“Morning, hon!” I know in some universe she must be speaking at normal volume, but it is not this universe. “Made you breakfast. Are you feeling okay? You look a little gray.”
I grunt. Morning is the devil’s time. And Mom has told me I “look gray” at least once a week for the past year. I drop onto the island stool in front of the eggs and juice and begin eating. Maybe I should try coffee. Coffee might help. Coffee might also send me into spiraling bouts of depression.
Under Mom’s elbow is today’s issue of the Westcliff Star. I pull it over and turn it around. The front-page headline reads REMINDERS PLACED AT WELLHOUSE TURN. Below that is a picture of the sharp turn in the road past Wellhouse Bridge where wreaths of flowers, ribbons, and toys decorate the ground. That’s local Indiana news for you: they have nothing, so they fill their pages with the reminder that Wellhouse Turn kills more people every year than great white sharks. Also local Indiana news: comparing a turn in the road to a shark.
I finish the first egg. Dad comes out of the back hall smelling like a pack of spearmint gum and wearing slightly different running gear than what he wears when he goes out with Mom, which means these are his work clothes for the day.
“Morning, Eggs!” He stops behind me, puts his hands on my shoulders, and leans down to kiss the top of my head. I grunt at the nickname and stuff egg in my mouth. Hard-boiled heaven. “How’d you sleep?”
I shrug. Is it too much to ask that no one speak to me in the morning? I have just enough energy in my mouth to eat delicious eggs; there’s none left to form words. Not to mention that in twenty minutes I have to get in my car to go to school for seven hours, where I’m sure plenty of talking will happen, whether I like it or not.
Mom distracts Dad with her health article, which is apparently about the benefits of cycling. I tune them out. Read about how the Westcliff High band bus driver fell asleep at the wheel and drove off Wellhouse Turn last summer on their way back from regionals. Chew. Before that it was a guy driving with his son in the winter. Drink juice. And before that, a woman taking her two kids to day care early in the morning. Chew more. A group of drunk teenagers. Finish off the egg. A lone girl who hit the wrong patch of black ice. Finish off the juice. They should put up a barrier to keep people from flying off the turn and down the hill to the river, but no. Without Wellhouse Turn, we have no news.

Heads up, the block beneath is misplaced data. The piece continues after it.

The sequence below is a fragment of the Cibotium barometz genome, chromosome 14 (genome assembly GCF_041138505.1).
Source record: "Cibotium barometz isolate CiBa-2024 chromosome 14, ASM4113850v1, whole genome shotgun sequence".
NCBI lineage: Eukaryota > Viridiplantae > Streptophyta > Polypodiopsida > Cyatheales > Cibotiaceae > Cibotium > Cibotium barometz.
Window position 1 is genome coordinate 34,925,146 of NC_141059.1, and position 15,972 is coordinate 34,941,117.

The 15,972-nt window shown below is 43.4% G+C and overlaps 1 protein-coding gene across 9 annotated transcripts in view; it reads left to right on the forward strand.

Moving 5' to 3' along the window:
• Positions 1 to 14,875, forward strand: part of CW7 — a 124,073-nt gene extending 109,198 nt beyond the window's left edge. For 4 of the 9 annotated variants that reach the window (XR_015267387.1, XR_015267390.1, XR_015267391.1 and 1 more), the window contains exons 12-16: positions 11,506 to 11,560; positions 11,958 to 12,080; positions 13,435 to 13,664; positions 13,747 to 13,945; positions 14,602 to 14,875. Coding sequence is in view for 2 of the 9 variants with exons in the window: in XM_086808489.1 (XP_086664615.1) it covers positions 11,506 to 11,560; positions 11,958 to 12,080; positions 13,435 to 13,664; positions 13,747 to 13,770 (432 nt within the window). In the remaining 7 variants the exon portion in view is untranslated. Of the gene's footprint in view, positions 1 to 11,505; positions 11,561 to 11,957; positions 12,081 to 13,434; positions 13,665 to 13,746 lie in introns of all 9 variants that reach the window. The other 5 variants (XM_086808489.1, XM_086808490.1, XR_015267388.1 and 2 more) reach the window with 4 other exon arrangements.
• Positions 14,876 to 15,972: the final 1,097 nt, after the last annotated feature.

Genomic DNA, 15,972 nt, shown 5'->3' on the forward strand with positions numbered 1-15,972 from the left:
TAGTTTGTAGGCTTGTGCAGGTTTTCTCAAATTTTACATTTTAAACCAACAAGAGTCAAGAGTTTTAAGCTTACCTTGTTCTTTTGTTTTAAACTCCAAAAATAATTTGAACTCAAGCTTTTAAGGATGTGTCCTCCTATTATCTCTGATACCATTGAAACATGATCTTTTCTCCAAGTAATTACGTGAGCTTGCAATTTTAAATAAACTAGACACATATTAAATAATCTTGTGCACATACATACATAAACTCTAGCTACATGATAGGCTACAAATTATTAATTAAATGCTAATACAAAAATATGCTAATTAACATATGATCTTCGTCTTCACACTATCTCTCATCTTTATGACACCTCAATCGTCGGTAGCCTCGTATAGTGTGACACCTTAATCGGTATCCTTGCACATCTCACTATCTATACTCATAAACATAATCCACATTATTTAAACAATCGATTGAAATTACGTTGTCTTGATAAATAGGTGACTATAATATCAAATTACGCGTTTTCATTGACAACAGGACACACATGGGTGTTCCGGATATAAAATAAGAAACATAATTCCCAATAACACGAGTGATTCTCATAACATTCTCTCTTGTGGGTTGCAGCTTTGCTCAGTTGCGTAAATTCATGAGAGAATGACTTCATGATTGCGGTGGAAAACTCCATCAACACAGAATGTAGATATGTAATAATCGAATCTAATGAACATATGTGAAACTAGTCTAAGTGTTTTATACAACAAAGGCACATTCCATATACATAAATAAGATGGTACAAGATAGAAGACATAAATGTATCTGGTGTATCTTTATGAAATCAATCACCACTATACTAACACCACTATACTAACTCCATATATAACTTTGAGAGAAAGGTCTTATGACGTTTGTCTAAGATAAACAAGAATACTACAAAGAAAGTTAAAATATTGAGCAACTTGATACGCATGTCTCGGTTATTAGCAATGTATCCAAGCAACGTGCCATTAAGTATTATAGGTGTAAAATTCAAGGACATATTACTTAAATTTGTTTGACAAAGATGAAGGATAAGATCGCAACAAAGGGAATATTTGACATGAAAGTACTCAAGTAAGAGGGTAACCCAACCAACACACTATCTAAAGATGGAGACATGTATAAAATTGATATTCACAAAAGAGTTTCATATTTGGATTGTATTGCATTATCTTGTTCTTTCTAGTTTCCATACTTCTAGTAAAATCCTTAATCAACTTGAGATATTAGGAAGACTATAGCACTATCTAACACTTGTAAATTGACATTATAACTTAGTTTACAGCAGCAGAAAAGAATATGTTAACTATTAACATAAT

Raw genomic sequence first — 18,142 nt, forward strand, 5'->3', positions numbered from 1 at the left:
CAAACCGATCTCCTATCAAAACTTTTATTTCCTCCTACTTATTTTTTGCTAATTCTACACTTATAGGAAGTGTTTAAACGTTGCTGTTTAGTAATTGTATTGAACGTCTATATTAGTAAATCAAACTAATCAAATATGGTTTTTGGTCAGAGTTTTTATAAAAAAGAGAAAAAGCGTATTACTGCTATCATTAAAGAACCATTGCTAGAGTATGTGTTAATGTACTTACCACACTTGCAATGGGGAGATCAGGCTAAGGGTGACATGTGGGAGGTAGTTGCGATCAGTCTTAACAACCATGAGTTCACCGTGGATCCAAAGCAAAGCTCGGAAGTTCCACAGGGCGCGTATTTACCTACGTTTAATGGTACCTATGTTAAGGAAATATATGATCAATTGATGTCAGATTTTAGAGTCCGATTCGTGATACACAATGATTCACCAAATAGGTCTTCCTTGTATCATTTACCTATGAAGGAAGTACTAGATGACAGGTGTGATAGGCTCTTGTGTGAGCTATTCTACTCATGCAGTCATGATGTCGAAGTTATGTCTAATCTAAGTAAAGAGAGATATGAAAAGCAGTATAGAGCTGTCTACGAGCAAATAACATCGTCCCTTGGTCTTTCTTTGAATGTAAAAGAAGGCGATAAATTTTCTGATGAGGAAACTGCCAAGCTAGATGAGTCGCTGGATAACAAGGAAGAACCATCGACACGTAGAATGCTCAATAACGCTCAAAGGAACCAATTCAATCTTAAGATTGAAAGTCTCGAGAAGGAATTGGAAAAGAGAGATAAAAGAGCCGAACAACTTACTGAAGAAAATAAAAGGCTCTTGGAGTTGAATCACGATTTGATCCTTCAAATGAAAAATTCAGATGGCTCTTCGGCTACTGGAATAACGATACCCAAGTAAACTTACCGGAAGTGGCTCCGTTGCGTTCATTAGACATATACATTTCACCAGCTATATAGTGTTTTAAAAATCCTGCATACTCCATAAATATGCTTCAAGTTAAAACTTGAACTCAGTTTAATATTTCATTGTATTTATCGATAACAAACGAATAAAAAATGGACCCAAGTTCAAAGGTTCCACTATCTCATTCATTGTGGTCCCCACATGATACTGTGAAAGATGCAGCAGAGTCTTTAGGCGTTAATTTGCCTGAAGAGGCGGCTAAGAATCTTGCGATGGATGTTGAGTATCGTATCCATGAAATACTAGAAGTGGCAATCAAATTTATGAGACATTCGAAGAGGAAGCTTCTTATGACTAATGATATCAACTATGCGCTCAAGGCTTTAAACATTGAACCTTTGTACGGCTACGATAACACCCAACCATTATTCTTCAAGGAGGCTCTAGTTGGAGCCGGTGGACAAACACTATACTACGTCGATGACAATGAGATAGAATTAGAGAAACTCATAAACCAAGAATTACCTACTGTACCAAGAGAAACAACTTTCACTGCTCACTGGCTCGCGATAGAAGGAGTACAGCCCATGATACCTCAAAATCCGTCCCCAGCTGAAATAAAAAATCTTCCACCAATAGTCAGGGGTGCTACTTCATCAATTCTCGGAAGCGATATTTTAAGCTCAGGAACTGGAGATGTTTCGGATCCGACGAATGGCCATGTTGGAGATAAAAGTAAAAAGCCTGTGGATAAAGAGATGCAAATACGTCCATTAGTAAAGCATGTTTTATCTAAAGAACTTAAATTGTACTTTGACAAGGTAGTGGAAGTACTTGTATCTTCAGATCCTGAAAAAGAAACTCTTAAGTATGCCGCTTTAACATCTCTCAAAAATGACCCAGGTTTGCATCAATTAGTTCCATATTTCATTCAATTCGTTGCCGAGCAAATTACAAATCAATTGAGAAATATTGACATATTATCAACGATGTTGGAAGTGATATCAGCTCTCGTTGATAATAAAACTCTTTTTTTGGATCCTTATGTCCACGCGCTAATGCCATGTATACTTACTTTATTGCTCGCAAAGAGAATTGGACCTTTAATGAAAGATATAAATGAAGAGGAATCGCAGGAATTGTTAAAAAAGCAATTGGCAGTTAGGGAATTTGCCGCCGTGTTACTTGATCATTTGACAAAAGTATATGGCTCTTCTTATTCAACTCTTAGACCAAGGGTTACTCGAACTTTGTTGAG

“Don’t forget, your brothers have their first soccer game this afternoon,” Mom says when I drop off my stool and take my plate and cup to the sink. “They’re really excited, and we all have to be there to support them. Okay?”
I hate it when she says “Okay?” like that. Like she expects me to get angry at her before the words are ever out of her mouth. Always prepared for a fight.
“Yeah,” I say. I can’t muster any more. I return upstairs to my room for my backpack, my sketchbook, and my shoes. I jump up and down a few times in an attempt to get more blood flowing to my brain. Eggs eaten. Energy up. Ready for battle.
I resist the urge to go back to my computer, open up the browser, and check the Monstrous Sea forums. I don’t read comments, and I don’t check the forums before I leave for school. That computer is my rabbit hole; the internet is my wonderland.
I am only allowed to fall into it when it doesn’t matter if I get lost.
Amity had two birth days. The first was the same as anyone’s, and she didn’t remember it. She didn’t spend much time dwelling on the fact that she didn’t remember it, because she had learned years ago that nothing good came of dwelling. The second birth—or the rebirth, depending on what mood she found herself in—she remembered with stunning clarity, and imagined she would for the rest of her life.
Her second birth was the day the Watcher took her as its host.